President Barack Obama's executive order temporarily lifting the threat of deportation for up to 5 million undocumented immigrants is not expected to change their eligibility for public healthcare benefits under the federal reform law.
Still, experts say the order may indirectly lead to a significant number of immigrants, particularly children, enrolling in Medicaid as well as private health plans. That's because it will remove the threat of deportation for parents of children who are legal residents or citizens and who already are eligible for public programs. Parents of children with legal immigration status account for the vast majority—roughly 4 million individuals—of those impacted by the president's action.
“Undocumented parents fear coming forward to get their citizen children enrolled in coverage,” said Angel Padilla, a health policy analyst at the National Immigration Law Center. “They have been afraid to do this.”
Also, the order will enable currently undocumented adults to work legally and qualify for employer-provided health benefits.
Administration officials confirmed that people affected by the president's executive order still will be barred from buying coverage through the insurance exchanges and won't be eligible for Medicaid. That decision disappointed many healthcare experts and advocates for immigrants, but it wasn't unexpected. The Obama administration followed the same policy for the Deferred Action for Childhood Arrivals program, which has allowed nearly 600,000 law-abiding immigrants who came to the country as children to avoid the threat of deportation since it was issued in 2012.
“It's unfortunate that these folks are not going to have access to affordable healthcare,” Padilla said. “It's a missed opportunity.”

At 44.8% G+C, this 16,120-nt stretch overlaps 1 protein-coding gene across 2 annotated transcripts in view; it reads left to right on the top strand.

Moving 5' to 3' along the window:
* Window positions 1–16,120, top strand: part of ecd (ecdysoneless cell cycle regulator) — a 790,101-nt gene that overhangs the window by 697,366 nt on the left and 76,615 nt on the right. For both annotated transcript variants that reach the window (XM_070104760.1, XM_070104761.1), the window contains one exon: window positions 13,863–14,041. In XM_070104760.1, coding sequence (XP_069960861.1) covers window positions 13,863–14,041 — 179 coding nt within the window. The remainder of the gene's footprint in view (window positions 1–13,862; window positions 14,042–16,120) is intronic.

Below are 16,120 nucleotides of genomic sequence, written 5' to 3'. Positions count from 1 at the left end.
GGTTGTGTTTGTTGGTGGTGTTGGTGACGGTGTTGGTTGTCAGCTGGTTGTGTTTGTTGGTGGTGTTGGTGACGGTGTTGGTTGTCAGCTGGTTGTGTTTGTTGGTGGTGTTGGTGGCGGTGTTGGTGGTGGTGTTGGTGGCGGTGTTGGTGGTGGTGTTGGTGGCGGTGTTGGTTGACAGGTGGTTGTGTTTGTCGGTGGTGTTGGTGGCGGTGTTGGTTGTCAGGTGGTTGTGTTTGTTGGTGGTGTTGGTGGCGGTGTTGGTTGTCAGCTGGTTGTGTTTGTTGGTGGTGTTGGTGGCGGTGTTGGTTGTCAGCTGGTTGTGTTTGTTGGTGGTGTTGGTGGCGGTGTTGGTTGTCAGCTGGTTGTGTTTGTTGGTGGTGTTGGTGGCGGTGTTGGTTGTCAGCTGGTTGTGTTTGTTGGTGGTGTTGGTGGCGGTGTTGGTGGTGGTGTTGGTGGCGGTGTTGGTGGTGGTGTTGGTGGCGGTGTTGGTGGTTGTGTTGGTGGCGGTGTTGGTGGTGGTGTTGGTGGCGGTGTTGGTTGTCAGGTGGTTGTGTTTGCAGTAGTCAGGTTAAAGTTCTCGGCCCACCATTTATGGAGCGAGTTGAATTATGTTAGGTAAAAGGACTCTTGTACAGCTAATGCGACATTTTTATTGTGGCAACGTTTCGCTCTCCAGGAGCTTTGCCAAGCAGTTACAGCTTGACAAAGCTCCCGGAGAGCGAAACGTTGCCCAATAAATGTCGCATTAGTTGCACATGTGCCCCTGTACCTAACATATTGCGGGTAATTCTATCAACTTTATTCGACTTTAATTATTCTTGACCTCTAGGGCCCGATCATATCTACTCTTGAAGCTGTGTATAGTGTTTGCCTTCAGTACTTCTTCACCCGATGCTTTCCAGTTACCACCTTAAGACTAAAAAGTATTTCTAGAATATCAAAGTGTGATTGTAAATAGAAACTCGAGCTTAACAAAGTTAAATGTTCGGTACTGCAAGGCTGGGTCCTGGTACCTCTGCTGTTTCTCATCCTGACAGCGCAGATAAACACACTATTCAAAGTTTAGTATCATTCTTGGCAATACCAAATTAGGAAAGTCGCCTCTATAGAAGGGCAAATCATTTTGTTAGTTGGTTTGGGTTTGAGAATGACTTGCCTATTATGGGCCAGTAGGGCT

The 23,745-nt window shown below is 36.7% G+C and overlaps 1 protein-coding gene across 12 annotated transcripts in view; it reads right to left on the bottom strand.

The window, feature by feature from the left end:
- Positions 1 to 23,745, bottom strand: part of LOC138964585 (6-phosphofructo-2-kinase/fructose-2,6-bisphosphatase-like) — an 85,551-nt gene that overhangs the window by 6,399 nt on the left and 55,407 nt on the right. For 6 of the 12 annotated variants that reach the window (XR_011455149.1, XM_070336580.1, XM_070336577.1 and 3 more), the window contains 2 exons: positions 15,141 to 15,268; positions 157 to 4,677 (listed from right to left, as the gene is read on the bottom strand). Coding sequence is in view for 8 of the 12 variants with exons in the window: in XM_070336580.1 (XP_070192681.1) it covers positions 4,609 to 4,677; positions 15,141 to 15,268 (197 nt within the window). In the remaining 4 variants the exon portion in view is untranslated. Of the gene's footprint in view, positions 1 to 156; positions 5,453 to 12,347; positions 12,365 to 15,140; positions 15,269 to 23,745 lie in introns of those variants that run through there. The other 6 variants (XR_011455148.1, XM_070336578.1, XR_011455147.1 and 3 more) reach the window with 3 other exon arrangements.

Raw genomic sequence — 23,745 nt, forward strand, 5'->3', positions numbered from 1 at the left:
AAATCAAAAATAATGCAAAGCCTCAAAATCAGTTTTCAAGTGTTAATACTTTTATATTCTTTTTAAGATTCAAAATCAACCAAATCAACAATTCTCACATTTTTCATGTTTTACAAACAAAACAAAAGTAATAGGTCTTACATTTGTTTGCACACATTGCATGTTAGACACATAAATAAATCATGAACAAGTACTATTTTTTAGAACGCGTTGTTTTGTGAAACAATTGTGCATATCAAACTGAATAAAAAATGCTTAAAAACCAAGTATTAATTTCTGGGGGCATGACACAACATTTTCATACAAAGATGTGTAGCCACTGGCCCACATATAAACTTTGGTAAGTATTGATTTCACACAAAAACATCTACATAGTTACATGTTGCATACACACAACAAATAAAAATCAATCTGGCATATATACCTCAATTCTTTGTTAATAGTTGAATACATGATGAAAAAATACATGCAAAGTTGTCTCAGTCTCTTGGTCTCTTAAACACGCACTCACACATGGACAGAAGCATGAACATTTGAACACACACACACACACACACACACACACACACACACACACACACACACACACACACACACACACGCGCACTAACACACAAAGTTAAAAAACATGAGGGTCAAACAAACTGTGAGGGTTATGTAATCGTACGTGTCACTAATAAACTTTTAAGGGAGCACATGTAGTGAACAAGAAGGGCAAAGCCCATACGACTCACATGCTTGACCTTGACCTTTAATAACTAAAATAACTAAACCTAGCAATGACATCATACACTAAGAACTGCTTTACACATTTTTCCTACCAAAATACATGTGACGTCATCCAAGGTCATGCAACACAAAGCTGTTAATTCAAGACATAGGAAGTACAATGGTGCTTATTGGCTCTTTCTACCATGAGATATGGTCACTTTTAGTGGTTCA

A study released this month by researchers at Georgetown University and the National Council of La Raza underscores the potential for enrolling Hispanic children. It found that 11.5% of Hispanic children were uninsured in 2013, compared with 7.1% of all kids. But immigration status is not the issue for the overwhelming majority of Hispanic children, 93% of whom are U.S. citizens. The study found that two-thirds of uninsured Hispanic kids were eligible for coverage through either Medicaid or the Children's Health Insurance Program.
“The problem is not so much that we don't have eligibility for the kids,” said Sonya Schwartz, a research fellow at Georgetown's Health Policy Institute and a co-author of the report. “It's more just getting them in the door.”
Schwartz said many groups that will be helping parents apply to adjust their immigration status under Obama's executive order are also working on healthcare enrollment outreach efforts for Medicaid and exchange plans. So there will be an opportunity to educate them about insurance options for their children.
Another ripple effect from the executive order may be more undocumented immigrants obtaining healthcare coverage from their employers. Currently, many immigrants who lack documentation find work in the underground economy, especially in jobs such as housecleaning or construction. But with legal work permits, they'll be able to apply for on-the-books jobs with healthcare benefits.
But Obama's unilateral action left congressional Republicans fuming, even though Presidents Ronald Reagan and George H.W. Bush also issued executive orders granting relief to undocumented immigrants. “By ignoring the will of the American people, President Obama has cemented his legacy of lawlessness and squandered what little credibility he had left,” House Speaker John Boehner said in response to the president's executive order.
That clouds the prospects for a budget deal when Congress returns from the Thanksgiving break, with the government set to run out of money on Dec. 11. It also shrinks the likelihood of progress during the lame-duck session on any other issues, including a permanent fix to Medicare's sustainable growth-rate formula for physician payment. And it could intensify GOP efforts to repeal or roll back the Patient Protection and Affordable Care Act.
Even without coverage under the Affordable Care Act, undocumented immigrants aren't entirely cut off from public insurance. In some states, notably with Medi-Cal in California, they're eligible for publicly funded healthcare programs. In addition, pregnant women are typically eligible for emergency Medicaid to cover the costs of delivering their babies.
But for most of the undocumented immigrants who gain relief from deportation under Obama's executive order, there will be no affordable coverage options. They are not even allowed to buy an exchange plan using their own money. “Healthcare is going to remain very, very unaffordable for most of these families,” Schwartz said. “The parents are really going to live in a precarious situation.”
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